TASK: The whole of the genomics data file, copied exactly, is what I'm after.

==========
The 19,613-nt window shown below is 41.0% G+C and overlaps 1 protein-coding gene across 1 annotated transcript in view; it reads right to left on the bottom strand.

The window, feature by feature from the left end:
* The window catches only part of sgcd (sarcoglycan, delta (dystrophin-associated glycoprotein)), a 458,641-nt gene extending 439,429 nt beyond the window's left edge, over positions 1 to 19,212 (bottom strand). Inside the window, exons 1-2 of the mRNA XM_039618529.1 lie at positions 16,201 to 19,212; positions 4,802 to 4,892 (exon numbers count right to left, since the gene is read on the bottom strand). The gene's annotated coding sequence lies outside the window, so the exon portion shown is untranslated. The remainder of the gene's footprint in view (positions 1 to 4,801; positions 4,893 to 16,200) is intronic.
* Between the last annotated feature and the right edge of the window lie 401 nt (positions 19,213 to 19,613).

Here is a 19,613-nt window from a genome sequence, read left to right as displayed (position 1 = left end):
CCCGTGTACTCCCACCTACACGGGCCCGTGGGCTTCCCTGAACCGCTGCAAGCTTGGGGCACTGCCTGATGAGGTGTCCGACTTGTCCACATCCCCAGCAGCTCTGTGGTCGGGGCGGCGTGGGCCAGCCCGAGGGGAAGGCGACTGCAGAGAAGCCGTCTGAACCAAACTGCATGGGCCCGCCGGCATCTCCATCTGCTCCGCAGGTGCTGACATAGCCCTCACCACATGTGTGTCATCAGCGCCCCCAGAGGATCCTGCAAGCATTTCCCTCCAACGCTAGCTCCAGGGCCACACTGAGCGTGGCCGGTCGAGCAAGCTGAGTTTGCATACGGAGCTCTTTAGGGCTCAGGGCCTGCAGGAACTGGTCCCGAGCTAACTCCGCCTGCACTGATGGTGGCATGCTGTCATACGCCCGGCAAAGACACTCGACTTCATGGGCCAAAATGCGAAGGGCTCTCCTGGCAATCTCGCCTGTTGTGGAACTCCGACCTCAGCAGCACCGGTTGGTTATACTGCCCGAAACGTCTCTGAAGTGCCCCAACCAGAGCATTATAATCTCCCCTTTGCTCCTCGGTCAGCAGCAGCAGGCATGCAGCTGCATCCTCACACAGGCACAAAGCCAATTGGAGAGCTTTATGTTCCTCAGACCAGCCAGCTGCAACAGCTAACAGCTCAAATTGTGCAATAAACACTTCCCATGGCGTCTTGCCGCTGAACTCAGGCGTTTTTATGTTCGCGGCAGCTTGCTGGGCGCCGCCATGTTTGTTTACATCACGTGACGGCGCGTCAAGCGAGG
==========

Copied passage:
The 19,613-nt window shown below is 41.0% G+C and overlaps 1 protein-coding gene across 1 annotated transcript in view; it reads right to left on the bottom strand.

The window, feature by feature from the left end:
* The window catches only part of sgcd (sarcoglycan, delta (dystrophin-associated glycoprotein)), a 458,641-nt gene extending 439,429 nt beyond the window's left edge, over positions 1 to 19,212 (bottom strand). Inside the window, exons 1-2 of the mRNA XM_039618529.1 lie at positions 16,201 to 19,212; positions 4,802 to 4,892 (exon numbers count right to left, since the gene is read on the bottom strand). The gene's annotated coding sequence lies outside the window, so the exon portion shown is untranslated. The remainder of the gene's footprint in view (positions 1 to 4,801; positions 4,893 to 16,200) is intronic.
* Between the last annotated feature and the right edge of the window lie 401 nt (positions 19,213 to 19,613).

Here is a 19,613-nt window from a genome sequence, read left to right as displayed (position 1 = left end):
CCCGTGTACTCCCACCTACACGGGCCCGTGGGCTTCCCTGAACCGCTGCAAGCTTGGGGCACTGCCTGATGAGGTGTCCGACTTGTCCACATCCCCAGCAGCTCTGTGGTCGGGGCGGCGTGGGCCAGCCCGAGGGGAAGGCGACTGCAGAGAAGCCGTCTGAACCAAACTGCATGGGCCCGCCGGCATCTCCATCTGCTCCGCAGGTGCTGACATAGCCCTCACCACATGTGTGTCATCAGCGCCCCCAGAGGATCCTGCAAGCATTTCCCTCCAACGCTAGCTCCAGGGCCACACTGAGCGTGGCCGGTCGAGCAAGCTGAGTTTGCATACGGAGCTCTTTAGGGCTCAGGGCCTGCAGGAACTGGTCCCGAGCTAACTCCGCCTGCACTGATGGTGGCATGCTGTCATACGCCCGGCAAAGACACTCGACTTCATGGGCCAAAATGCGAAGGGCTCTCCTGGCAATCTCGCCTGTTGTGGAACTCCGACCTCAGCAGCACCGGTTGGTTATACTGCCCGAAACGTCTCTGAAGTGCCCCAACCAGAGCATTATAATCTCCCCTTTGCTCCTCGGTCAGCAGCAGCAGGCATGCAGCTGCATCCTCACACAGGCACAAAGCCAATTGGAGAGCTTTATGTTCCTCAGACCAGCCAGCTGCAACAGCTAACAGCTCAAATTGTGCAATAAACACTTCCCATGGCGTCTTGCCGCTGAACTCAGGCGTTTTTATGTTCGCGGCAGCTTGCTGGGCGCCGCCATGTTTGTTTACATCACGTGACGGCGCGTCAAGCGAGG